The Cardiac, Vascular & Metabolic Medicine Theme presents the second event in its series of faculty-wide lectures by renowned international speakers. Our visiting speaker is Prof. James Ware of the Imperial College London, speaking on the topic of polygenic determinants of monogenic cardiovascular disease.

Join in person or online:
Garvan Auditorium
384 Victoria St
Darlinghurst NSW 

This event is supported by the Cardiac, Vascular and Metabolic Medicine (CVMM) Theme and organised by the CVMM International Speaker Fellowship recipient, A/Prof , Program Director, Genomics and Inherited Disease (GID) and Lab Head, Clinical Genomics, Garvan Institute of Medical Research.

Registration is free and open to all, however places are limited.

About the speaker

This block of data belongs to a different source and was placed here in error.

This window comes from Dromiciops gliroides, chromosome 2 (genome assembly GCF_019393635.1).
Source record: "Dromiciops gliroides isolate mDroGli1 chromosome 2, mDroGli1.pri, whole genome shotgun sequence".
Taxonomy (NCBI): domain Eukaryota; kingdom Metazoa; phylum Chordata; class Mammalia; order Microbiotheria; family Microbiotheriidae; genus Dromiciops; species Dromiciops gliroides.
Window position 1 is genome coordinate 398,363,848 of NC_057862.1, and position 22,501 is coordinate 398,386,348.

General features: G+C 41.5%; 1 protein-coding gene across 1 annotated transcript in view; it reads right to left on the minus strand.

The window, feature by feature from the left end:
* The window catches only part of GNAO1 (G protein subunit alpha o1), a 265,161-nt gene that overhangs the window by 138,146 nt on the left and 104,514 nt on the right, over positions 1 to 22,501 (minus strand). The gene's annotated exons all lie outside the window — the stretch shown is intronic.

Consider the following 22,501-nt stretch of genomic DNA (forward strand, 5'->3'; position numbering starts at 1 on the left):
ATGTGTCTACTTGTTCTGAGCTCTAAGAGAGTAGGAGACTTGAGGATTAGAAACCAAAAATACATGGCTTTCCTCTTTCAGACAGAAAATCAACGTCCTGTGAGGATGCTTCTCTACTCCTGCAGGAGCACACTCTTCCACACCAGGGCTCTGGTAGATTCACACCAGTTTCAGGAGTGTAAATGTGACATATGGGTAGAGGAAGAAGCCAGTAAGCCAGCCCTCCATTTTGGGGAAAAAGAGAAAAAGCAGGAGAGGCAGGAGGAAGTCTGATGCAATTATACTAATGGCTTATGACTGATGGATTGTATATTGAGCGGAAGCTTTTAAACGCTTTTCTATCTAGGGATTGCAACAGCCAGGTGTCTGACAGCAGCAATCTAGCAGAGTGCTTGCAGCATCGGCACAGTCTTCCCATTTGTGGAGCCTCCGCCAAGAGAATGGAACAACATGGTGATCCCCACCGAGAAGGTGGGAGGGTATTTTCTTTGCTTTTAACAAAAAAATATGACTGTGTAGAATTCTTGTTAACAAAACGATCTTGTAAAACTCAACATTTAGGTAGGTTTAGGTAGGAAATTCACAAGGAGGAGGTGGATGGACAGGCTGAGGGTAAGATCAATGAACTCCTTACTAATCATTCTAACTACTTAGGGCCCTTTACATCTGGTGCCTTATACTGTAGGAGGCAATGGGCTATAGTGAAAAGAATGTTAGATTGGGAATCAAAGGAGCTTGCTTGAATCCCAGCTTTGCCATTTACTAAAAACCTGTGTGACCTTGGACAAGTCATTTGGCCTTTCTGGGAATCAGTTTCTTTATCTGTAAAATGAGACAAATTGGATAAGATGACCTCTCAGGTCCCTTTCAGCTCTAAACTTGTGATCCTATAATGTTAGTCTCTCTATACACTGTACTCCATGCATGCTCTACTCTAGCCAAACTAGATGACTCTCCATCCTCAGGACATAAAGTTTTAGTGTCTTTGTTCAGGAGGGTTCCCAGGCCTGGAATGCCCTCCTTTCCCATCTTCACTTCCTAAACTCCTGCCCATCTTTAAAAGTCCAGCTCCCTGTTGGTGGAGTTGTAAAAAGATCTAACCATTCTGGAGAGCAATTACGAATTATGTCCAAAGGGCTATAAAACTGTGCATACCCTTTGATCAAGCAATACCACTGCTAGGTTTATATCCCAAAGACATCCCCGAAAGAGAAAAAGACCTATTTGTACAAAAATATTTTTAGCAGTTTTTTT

James Ware is a Professor of Cardiovascular and Genomic Medicine at the National Heart & Lung Institute, Imperial College London; an MRC Investigator at the London Laboratory of Medical Sciences; honorary Consultant Cardiologist at Royal Brompton Hospital and Hammersmith Hospital; and a Visiting Scientist at the Broad Institute of MIT & Harvard. He graduated from the University of Cambridge, trained clinically in London & Geneva, and pursued research training at Imperial College London, Harvard Medical School, and the Broad Institute before starting a research group at Imperial. James' research aims to understand the impact of genetic variation on the heart and circulation and to use genome information to improve patient care. Working with collaborators in the UK and internationally, his team identifies new genes and pathways underlying inherited cardiovascular conditions, develops tools to discriminate between pathogenic and benign genetic variation, and evaluates genetic stratification for precision medicine. James is also the Director of the national MRC Cardiovascular Rare Disease Node and colead of the Cardiovascular Research Programme for Genomics England (GECIP). Clinical interests include the management of Inherited Cardiac Conditions, the prevention of sudden cardiac arrest, and the broader application of genetics and genomics to healthcare.